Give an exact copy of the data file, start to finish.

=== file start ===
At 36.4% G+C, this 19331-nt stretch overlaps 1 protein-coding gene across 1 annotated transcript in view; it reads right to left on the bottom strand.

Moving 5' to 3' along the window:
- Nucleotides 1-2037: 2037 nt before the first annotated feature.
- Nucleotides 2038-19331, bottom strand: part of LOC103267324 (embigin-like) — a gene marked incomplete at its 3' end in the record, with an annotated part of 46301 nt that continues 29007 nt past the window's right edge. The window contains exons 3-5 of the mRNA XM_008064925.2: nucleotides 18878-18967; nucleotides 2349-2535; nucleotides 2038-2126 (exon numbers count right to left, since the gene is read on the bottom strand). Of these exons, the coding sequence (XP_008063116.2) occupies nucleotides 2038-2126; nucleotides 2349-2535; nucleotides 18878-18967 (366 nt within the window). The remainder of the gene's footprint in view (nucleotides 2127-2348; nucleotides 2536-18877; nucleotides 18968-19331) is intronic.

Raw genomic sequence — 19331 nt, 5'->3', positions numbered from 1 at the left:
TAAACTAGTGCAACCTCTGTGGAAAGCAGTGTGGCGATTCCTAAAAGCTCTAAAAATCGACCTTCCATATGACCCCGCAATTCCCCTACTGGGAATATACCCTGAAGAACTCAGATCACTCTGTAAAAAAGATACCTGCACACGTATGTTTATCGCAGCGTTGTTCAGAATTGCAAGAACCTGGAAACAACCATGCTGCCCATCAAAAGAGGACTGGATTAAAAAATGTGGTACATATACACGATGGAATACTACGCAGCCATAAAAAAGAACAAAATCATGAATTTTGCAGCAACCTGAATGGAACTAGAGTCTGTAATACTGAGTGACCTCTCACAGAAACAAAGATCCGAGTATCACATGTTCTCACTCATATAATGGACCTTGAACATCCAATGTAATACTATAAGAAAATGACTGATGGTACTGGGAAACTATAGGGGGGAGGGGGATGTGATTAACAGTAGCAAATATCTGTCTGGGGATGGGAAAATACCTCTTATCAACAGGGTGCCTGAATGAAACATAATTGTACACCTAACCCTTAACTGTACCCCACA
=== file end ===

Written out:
At 36.4% G+C, this 19331-nt stretch overlaps 1 protein-coding gene across 1 annotated transcript in view; it reads right to left on the bottom strand.

Moving 5' to 3' along the window:
- Nucleotides 1-2037: 2037 nt before the first annotated feature.
- Nucleotides 2038-19331, bottom strand: part of LOC103267324 (embigin-like) — a gene marked incomplete at its 3' end in the record, with an annotated part of 46301 nt that continues 29007 nt past the window's right edge. The window contains exons 3-5 of the mRNA XM_008064925.2: nucleotides 18878-18967; nucleotides 2349-2535; nucleotides 2038-2126 (exon numbers count right to left, since the gene is read on the bottom strand). Of these exons, the coding sequence (XP_008063116.2) occupies nucleotides 2038-2126; nucleotides 2349-2535; nucleotides 18878-18967 (366 nt within the window). The remainder of the gene's footprint in view (nucleotides 2127-2348; nucleotides 2536-18877; nucleotides 18968-19331) is intronic.

Raw genomic sequence — 19331 nt, 5'->3', positions numbered from 1 at the left:
TAAACTAGTGCAACCTCTGTGGAAAGCAGTGTGGCGATTCCTAAAAGCTCTAAAAATCGACCTTCCATATGACCCCGCAATTCCCCTACTGGGAATATACCCTGAAGAACTCAGATCACTCTGTAAAAAAGATACCTGCACACGTATGTTTATCGCAGCGTTGTTCAGAATTGCAAGAACCTGGAAACAACCATGCTGCCCATCAAAAGAGGACTGGATTAAAAAATGTGGTACATATACACGATGGAATACTACGCAGCCATAAAAAAGAACAAAATCATGAATTTTGCAGCAACCTGAATGGAACTAGAGTCTGTAATACTGAGTGACCTCTCACAGAAACAAAGATCCGAGTATCACATGTTCTCACTCATATAATGGACCTTGAACATCCAATGTAATACTATAAGAAAATGACTGATGGTACTGGGAAACTATAGGGGGGAGGGGGATGTGATTAACAGTAGCAAATATCTGTCTGGGGATGGGAAAATACCTCTTATCAACAGGGTGCCTGAATGAAACATAATTGTACACCTAACCCTTAACTGTACCCCACA